​A Canadian company's plans to dig for gold in Rosia Montana, Romania, which has sparked disputes for a decade and a half, threatens to come to an abrupt end as a series of unprecedented protests have forced the Bucharest government to step back and announce the "closure" of the project. Still, the announced decision has yet to be made official by a vote in Parliament, which may come in the upcoming days or weeks. The protests, attended by many young people and in contrast with what Romanians are used to in terms of anti-government demonstrations over the past two decades, forced authorities to step back with their approval of the Rosia Montana Gold Corporation (RMGC) project on Monday. The Victor Ponta-led executive is now caught between the promise to drop support for gold mining in Rosia Montana, threats of legal action by the company that runs the project and protests by mining supporters.

Protest impotriva proiectului de la Rosia Montana, ziua 8Foto: HotNews / Dan Popescu

Plans to start gold mining in Rosia Montana in Western Romania have been discussed since the nineties. For years, Rosia Montana Gold Corporation and its main stakeholder, Canadian mining company Gabriel Resources, have poured large amounts of money in trying to draw support for the project, but opposition has been strong locally. The "war for gold" in Rosia Montana has sparked many controversies and reported many ups and downs over the past decade.

  • Rosia Montana and its supporters have claimed the project would bring large amounts of money to the Romanian state, that it would revive the local economy and would be environmentally friendly. Opponents have pointed out, among others, that no insurance was given that the cyanide due to used in the extraction would be properly contained, that it was not clear who bears the responsibility in case of natural disaster and that the Romanians would gain a lot less than deserved from the exploitation from their natural resource. National media, struggling with diminishing incomes, have also received large amounts of advertising money from Rosia Montana Gold Corporation, prompting distorted coverage of the issue.

On August 27, the government led by Social Democrat (PSD) Victor Ponta announced its official support for the Rosia Montana mining, despite that the governing coalition had said, when in opposition, that it was opposing it. More than that, when in opposition, PSD had allied with environmentalists on the issue in an attempt to get the votes of this segment.

The August 27 decision prompted protests across the country starting September 1, attended by thousands of people. The protests have continued mostly in Bucharest ever since.

Last week, despite his government having approved the project and passed the bill to the Parliament for debate and final approval, Victor Ponta announced he would oppose it as a member of the Parliament. Senate speaker Crin Antonescu, who heads the other major party of the USL governing coalition, the National Liberal Party (PNL), eventually announced his opposition to the project.

This was the moment that determined PM Ponta to announce the "closure": losing the support of the governing partners (who for their part also voted in favor of the project at government level) and amplifying street protests seem the reason that prompted PM Victor Ponta to say on Monday, September 9, that the project was "closed". He also said he expected the mining company to claim compensations but that the government would not carry any responsibility in such a case.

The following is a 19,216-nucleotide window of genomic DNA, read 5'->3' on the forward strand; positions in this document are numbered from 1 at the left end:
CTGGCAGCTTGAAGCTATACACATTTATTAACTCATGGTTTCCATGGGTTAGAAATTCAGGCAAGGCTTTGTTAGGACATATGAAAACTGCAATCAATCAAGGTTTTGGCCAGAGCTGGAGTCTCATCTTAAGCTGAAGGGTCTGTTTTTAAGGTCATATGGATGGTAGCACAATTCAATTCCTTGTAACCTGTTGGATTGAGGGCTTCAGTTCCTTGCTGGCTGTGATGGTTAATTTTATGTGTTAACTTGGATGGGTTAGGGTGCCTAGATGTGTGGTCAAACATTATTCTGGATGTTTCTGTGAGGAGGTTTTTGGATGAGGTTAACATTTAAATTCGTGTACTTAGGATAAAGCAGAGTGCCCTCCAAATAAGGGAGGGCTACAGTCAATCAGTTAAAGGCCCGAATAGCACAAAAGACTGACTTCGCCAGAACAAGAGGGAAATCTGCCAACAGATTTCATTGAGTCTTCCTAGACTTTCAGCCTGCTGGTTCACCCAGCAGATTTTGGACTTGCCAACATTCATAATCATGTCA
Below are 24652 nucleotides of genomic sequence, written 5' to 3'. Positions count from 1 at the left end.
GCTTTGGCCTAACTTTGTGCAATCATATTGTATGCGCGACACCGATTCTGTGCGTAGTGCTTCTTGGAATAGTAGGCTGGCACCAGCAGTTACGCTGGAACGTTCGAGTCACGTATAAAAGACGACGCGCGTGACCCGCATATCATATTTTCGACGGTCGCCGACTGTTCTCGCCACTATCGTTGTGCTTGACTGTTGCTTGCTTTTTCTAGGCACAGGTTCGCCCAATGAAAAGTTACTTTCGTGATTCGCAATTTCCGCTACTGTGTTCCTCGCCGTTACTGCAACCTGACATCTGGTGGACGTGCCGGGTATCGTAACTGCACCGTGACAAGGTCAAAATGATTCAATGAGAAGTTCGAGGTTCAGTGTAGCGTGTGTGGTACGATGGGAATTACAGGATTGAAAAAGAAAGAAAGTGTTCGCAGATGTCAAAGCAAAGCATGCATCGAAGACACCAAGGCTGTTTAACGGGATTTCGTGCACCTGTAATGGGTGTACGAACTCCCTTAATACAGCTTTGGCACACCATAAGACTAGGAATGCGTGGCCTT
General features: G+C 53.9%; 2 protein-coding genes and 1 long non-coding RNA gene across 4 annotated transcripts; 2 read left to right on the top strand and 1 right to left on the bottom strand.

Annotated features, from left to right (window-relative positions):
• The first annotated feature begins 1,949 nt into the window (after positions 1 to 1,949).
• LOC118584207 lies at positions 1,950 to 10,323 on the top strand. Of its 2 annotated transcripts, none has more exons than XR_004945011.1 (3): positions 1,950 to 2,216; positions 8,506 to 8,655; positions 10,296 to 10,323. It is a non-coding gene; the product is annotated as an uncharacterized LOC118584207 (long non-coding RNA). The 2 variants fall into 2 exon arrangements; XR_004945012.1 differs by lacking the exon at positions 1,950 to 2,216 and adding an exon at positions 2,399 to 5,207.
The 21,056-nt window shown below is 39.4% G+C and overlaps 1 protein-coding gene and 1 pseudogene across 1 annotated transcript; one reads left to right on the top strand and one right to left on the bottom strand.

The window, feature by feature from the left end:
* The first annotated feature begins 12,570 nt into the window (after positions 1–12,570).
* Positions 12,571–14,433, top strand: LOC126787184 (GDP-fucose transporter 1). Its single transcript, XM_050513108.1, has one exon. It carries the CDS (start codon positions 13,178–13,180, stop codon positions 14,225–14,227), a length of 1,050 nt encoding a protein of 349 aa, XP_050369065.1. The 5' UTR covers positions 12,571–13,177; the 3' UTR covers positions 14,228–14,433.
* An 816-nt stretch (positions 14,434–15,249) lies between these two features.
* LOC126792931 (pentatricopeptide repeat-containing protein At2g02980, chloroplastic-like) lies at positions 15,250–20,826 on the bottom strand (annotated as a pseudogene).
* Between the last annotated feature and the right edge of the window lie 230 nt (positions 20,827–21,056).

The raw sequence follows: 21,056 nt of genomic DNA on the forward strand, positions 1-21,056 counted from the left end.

The "closure" announcement does not mean troubles have come to an end for the Ponta Government. The vote in Parliament over the government bill has yet to take place and many MPs have publicly said they deemed the project as good for Romania. Gabriel Resources Ltd shares slumped more than 70 percent at the Toronto exchange on Monday and the company announced it could consider legal action against the Romanian executive's decision.

Meanwhile, protesters in Bucharest gathered for a ninth night of protests on Monday evening, saying they would not back down unless official decisions are made to put an end to the gold mining project, as well as to shale gas exploration plans and other environmental issues.

And on Tuesday people of Rosia Montana - a very poor village situated in an naturally wealthy environment also hosting archeological riches - started protests against the announced "closure" of the mining project. They argued mining was the only source of living in that area.

The protests in Bucharest have also drawn attention to political and social pundits. They have drawn thousands of people, mostly young, who opted to protest about an environmental issue and the environmental policies of the Romanian authorities, as well as the "silence of the media" . The peaceful demonstrations came in stark contrasts with what Romanians are used to in a country where protests over past two decades focused mainly on political conflicts, salaries and unemployment.

The demonstrations against Rosia Montana gold mining, overlapped, in Bucharest, with protests by people angry with the increasing number of stray dogs in the city. These demonstrations started after stray dogs killed a small boy in a Bucharest park, after years and years of local authorities - currently dominated by the governing coalition - doing nothing to deal with the stray animals problem in the city.